Federal Jury Awards Merck $200 Million in Patent Case Against Gilead

A federal jury in California has ordered Gilead Sciences to pay Merck $200 million in damages for infringing upon patents related to compounds used in Sovaldi, the blockbuster hepatitis C drug.

A federal jury in California has ordered Gilead Sciences to pay Merck $200 million in damages for infringing upon patents related to compounds used in Sovaldi, the blockbuster hepatitis C drug.

The case was heard in the United States District Court Northern District of California and involved a patent lawsuit that claimed that Gilead Sciences developed sofosbuvir-based hepatitis C drugs, including Sovaldi and Harvoni, using patents that were held by Merck and Ionis Pharmaceticals, according to a statement from Merck. Sofosbuvir is the generic name for the drug Sovaldi, which has generated billions in revenue since it was approved by the FDA in late 2013.

The $200 million damages awarded by the jury covered compensation for infringement through Dec. 31 of last year, Merck officials said. A separate court hearing on royalties owned by Gilead is slated for Jan. 1, 2016.

Sovaldi and Harvoni are among a new crop of antiviral drugs that are more effective than traditional treatments for hepatitis C, a bloodborne virus that can cause serious liver damage over time. Both drugs have reportedly generated billions in revenue for Gilead amid criticism from law makers and others who complain that the drugs are priced too high.

“The jury’s verdict upholds patent protections that are essential to the development of new medical treatments,” states the Merck release. “Given that it guarantees a firm a period of return on investment, patent protection provides the research-based pharmaceutical and biotechnology industries with an incentive to invest in research and development.”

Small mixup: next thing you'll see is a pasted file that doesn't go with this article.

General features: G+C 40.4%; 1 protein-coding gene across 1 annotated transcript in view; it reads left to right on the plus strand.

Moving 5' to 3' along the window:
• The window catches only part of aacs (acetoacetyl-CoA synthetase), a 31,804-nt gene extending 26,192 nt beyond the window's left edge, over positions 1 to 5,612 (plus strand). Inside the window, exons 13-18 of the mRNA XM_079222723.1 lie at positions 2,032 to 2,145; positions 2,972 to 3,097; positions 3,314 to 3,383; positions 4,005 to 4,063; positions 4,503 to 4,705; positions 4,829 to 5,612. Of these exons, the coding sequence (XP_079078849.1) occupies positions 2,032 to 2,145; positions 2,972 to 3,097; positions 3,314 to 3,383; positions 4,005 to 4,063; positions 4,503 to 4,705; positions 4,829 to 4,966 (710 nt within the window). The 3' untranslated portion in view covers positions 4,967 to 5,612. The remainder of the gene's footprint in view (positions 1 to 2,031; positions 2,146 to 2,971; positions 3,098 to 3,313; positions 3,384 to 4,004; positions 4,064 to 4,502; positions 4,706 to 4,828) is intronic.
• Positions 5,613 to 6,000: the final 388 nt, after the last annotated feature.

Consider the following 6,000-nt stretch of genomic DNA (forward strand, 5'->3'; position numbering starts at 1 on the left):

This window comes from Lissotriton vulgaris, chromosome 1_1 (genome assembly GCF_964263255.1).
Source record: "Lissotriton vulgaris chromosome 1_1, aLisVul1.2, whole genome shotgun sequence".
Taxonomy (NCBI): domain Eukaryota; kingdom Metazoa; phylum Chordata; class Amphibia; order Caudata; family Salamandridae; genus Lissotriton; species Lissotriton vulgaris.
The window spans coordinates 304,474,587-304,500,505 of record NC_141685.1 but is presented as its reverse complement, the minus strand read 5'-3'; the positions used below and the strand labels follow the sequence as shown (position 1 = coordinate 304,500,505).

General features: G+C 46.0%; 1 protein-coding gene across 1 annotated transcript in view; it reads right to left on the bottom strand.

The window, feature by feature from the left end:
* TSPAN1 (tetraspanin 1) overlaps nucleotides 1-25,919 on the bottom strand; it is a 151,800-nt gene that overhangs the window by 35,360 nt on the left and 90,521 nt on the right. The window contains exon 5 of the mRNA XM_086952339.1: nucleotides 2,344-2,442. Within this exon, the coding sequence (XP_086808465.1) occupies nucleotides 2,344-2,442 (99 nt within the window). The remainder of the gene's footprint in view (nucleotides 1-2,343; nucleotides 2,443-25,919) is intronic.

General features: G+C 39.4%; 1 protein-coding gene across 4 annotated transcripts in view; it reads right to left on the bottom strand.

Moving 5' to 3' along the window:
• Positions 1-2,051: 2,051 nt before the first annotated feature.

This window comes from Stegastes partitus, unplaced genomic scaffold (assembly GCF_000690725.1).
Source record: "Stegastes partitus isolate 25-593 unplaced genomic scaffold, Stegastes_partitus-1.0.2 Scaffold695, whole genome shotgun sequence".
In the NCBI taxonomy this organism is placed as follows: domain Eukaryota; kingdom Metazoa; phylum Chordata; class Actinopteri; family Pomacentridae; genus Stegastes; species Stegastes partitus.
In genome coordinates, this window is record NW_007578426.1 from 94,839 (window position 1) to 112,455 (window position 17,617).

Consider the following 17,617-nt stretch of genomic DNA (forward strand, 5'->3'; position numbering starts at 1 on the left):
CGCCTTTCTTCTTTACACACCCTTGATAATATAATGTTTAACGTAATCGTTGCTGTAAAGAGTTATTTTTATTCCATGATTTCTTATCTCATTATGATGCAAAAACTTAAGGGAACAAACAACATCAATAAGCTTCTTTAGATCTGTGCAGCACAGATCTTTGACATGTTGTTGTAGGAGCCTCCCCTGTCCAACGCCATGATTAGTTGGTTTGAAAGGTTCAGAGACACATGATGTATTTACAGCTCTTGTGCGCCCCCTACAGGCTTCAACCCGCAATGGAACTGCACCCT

According to Merck the compounds and methods granted in the patents enabled “significant advances” in treatment of the virus. “Achieving these advancements required many years of research and significant investment by Merck and its partners” states the Merck release.

Sovaldi is a nucleotide analog inhibitor that blocks a specific protein needed for replication of the hepatitis C virus. Gilead acquired the drug before it had FDA approval when in 2011 it paid $11 billion to buy Pharmasset, which had discovered sofosbuvir.

The lawsuit was initiated by Gilead to invalidate Merck’s claims to the patents. Officials with Gilead maintain that their company has the sole right to commercialize sofosbuvir-containing products and that Merck is not entitled to damages.

“Since Merck made no contribution and assumed none of the risk in the discovery and development of sofosbuvir, we do not believe Merck is entitled to any amount of damages,” Michele Rest, a Gilead spokeswoman said in an emailed response. “We continue to believe the Merck patents are invalid. In the event the judge maintains the jury's verdict, we will appeal.”

The jury award followed a trial that ended March 22 with a unanimous verdict that all of Merck’s claims to patents involving a compound of sofosbuvir were valid.

In January, Merck was granted FDA approval for its new hepatitis C drug called Zepatier. At $54,600 for a 12‑week course for a single patient, the drug is priced far below that of Sovaldi, which in the US is priced at $84,000.